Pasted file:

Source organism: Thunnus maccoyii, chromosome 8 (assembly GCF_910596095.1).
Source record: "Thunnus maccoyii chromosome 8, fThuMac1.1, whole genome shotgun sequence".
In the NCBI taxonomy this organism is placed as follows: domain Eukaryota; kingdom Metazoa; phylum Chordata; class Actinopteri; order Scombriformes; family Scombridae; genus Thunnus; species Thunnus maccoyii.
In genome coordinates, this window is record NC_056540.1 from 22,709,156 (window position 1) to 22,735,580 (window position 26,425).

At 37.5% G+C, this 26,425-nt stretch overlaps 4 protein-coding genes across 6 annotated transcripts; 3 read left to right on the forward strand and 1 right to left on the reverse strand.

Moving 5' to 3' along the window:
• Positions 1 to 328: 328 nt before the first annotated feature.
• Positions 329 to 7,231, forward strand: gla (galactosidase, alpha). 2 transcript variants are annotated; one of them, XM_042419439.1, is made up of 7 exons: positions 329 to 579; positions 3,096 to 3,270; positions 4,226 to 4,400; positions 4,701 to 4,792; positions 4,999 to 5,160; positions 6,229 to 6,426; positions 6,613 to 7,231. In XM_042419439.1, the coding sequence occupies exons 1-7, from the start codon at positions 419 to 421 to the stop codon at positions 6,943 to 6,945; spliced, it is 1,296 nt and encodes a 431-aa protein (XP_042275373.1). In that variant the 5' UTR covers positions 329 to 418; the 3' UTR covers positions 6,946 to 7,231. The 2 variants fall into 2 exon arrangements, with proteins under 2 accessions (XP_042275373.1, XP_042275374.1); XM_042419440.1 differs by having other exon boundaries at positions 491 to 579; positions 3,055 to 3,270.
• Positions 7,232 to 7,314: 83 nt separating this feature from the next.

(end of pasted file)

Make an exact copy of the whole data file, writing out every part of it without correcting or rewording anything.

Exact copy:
Source organism: Thunnus maccoyii, chromosome 8 (assembly GCF_910596095.1).
Source record: "Thunnus maccoyii chromosome 8, fThuMac1.1, whole genome shotgun sequence".
In the NCBI taxonomy this organism is placed as follows: domain Eukaryota; kingdom Metazoa; phylum Chordata; class Actinopteri; order Scombriformes; family Scombridae; genus Thunnus; species Thunnus maccoyii.
In genome coordinates, this window is record NC_056540.1 from 22,709,156 (window position 1) to 22,735,580 (window position 26,425).

At 37.5% G+C, this 26,425-nt stretch overlaps 4 protein-coding genes across 6 annotated transcripts; 3 read left to right on the forward strand and 1 right to left on the reverse strand.

Moving 5' to 3' along the window:
• Positions 1 to 328: 328 nt before the first annotated feature.
• Positions 329 to 7,231, forward strand: gla (galactosidase, alpha). 2 transcript variants are annotated; one of them, XM_042419439.1, is made up of 7 exons: positions 329 to 579; positions 3,096 to 3,270; positions 4,226 to 4,400; positions 4,701 to 4,792; positions 4,999 to 5,160; positions 6,229 to 6,426; positions 6,613 to 7,231. In XM_042419439.1, the coding sequence occupies exons 1-7, from the start codon at positions 419 to 421 to the stop codon at positions 6,943 to 6,945; spliced, it is 1,296 nt and encodes a 431-aa protein (XP_042275373.1). In that variant the 5' UTR covers positions 329 to 418; the 3' UTR covers positions 6,946 to 7,231. The 2 variants fall into 2 exon arrangements, with proteins under 2 accessions (XP_042275373.1, XP_042275374.1); XM_042419440.1 differs by having other exon boundaries at positions 491 to 579; positions 3,055 to 3,270.
• Positions 7,232 to 7,314: 83 nt separating this feature from the next.